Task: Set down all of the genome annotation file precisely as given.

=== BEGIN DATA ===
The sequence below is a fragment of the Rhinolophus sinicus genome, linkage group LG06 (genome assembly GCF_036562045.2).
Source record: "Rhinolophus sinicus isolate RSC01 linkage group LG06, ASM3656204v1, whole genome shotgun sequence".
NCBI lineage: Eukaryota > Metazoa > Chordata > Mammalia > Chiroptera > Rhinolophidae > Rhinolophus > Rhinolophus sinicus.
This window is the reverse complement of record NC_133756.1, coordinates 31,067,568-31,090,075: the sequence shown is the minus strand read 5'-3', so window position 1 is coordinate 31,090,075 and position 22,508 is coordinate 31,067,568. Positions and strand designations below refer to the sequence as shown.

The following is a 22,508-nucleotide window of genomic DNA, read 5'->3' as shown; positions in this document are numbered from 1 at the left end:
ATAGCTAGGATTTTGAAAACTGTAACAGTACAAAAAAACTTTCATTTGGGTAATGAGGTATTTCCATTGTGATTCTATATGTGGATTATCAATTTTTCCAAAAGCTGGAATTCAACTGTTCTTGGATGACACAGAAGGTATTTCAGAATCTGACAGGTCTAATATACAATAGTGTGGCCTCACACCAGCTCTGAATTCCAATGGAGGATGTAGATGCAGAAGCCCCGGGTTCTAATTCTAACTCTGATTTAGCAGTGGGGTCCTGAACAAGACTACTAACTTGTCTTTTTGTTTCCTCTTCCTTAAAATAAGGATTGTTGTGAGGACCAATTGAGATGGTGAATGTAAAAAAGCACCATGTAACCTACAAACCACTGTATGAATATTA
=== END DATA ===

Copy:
The sequence below is a fragment of the Rhinolophus sinicus genome, linkage group LG06 (genome assembly GCF_036562045.2).
Source record: "Rhinolophus sinicus isolate RSC01 linkage group LG06, ASM3656204v1, whole genome shotgun sequence".
NCBI lineage: Eukaryota > Metazoa > Chordata > Mammalia > Chiroptera > Rhinolophidae > Rhinolophus > Rhinolophus sinicus.
This window is the reverse complement of record NC_133756.1, coordinates 31,067,568-31,090,075: the sequence shown is the minus strand read 5'-3', so window position 1 is coordinate 31,090,075 and position 22,508 is coordinate 31,067,568. Positions and strand designations below refer to the sequence as shown.

The following is a 22,508-nucleotide window of genomic DNA, read 5'->3' as shown; positions in this document are numbered from 1 at the left end:
ATAGCTAGGATTTTGAAAACTGTAACAGTACAAAAAAACTTTCATTTGGGTAATGAGGTATTTCCATTGTGATTCTATATGTGGATTATCAATTTTTCCAAAAGCTGGAATTCAACTGTTCTTGGATGACACAGAAGGTATTTCAGAATCTGACAGGTCTAATATACAATAGTGTGGCCTCACACCAGCTCTGAATTCCAATGGAGGATGTAGATGCAGAAGCCCCGGGTTCTAATTCTAACTCTGATTTAGCAGTGGGGTCCTGAACAAGACTACTAACTTGTCTTTTTGTTTCCTCTTCCTTAAAATAAGGATTGTTGTGAGGACCAATTGAGATGGTGAATGTAAAAAAGCACCATGTAACCTACAAACCACTGTATGAATATTA